Using “No,” “Not,” and other negatives better (Part 3 of Learning to Fish)

I’m going to give you two sentences to think about.

  • “Please feel free to contact me if you have questions.”
  • “Please don’t hesitate to contact me if you have questions.”

Those say the same thing, don’t they? Technically, they do. But the problem comes in with how they’re worded and how the brain deals with them.

When psychologists do research on memory and processing, they usually have some sort of a stress component. They’ll use a task to put the brain under a load, because that’s how the brain is usually working. You’re rarely fully focused on a task. You’re probably thinking about something else while you’re working, or you’re having to work quickly. As a general rule, you’re not perfectly focused on a task and nothing else, especially at work.

A very pertinent example of this and how this post fits in very well is linked with how long people spend reading a web page. On average, a typical person browsing the internet actually reads only about 28% of the information on the screen. In most cases, people scan what’s on the screen. This becomes more important as you consider how the brain processes negative modifiers.

Negative Modifer Processing

When your brain encounters a sentence like “Please feel free to contact me, if you have any questions” it processes the noun (“me”) and the verb (“contact”) for meaning before it processes anything else. When the brain is under a cognitive load, (for instance at work, scanning a web page) the brain may stop there. So, when you toss in a negative modifier (“not”), then the brain might miss it. So, the big take-away for a scanner from the sentence “Please don’t hesitate to contact me if you have questions,” can be “hesitate.”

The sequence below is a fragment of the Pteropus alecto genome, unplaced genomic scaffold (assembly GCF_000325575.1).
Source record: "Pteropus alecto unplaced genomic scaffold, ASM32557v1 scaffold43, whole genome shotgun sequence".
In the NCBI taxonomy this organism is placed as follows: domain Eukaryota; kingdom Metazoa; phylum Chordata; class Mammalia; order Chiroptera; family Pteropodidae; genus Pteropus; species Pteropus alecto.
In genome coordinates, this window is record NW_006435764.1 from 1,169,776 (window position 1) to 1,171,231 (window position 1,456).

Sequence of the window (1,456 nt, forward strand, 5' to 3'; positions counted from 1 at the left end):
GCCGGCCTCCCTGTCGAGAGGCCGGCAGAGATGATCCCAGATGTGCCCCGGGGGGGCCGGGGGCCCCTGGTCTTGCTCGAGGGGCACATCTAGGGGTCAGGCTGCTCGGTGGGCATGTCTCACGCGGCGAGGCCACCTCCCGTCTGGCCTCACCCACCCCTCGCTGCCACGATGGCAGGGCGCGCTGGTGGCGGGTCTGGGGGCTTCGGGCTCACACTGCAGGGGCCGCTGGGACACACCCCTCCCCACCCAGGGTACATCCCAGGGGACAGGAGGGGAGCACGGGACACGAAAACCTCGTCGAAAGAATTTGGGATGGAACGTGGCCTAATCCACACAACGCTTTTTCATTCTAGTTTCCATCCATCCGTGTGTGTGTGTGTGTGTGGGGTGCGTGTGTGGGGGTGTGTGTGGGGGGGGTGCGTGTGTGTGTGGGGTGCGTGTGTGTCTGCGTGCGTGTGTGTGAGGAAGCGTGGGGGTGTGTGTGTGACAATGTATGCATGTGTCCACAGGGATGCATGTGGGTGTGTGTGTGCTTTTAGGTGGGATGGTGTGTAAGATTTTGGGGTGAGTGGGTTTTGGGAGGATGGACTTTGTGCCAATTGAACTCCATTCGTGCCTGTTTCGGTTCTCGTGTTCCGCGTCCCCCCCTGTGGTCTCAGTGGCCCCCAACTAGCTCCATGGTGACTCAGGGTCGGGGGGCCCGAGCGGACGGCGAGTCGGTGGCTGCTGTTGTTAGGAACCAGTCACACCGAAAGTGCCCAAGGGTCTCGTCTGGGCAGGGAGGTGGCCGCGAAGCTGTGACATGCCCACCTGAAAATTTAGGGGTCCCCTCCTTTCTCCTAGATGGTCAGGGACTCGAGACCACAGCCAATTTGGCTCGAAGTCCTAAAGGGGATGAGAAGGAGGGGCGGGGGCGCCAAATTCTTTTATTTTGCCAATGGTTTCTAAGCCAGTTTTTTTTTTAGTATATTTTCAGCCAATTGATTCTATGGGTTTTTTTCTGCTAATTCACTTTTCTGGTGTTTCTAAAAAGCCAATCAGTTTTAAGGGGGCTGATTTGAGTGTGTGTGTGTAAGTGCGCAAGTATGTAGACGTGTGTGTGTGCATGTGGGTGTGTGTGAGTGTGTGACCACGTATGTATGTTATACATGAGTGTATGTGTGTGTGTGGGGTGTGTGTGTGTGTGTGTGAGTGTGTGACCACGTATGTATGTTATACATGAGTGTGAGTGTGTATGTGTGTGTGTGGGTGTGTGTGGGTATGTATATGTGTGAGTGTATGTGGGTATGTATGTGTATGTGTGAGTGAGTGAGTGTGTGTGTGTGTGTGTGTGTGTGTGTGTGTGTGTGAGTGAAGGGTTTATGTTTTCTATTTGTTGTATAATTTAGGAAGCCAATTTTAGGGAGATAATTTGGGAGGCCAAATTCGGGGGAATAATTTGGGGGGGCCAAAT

The brain has to process the first phrase to be able to apply the negative modifier and understand it, so in cases where the brain is under a cognitive load, the negative modifier can be missed. A number of researchers have tested this and found that this holds true in written language, as well as spoken language. So, the fix here is to take care in how often you use negative modifiers and in what situations. If you’re in a high stress situation and you’re giving someone instructions, teach yourself to give positively worded instructions, not ones using negative modifiers. The chance that you’ll be misunderstood will be much lower, and your stress level should be decreased as well because of fewer mistakes.

This entry was posted in i-o psychology, leadership, research and tagged , , , . Bookmark the permalink.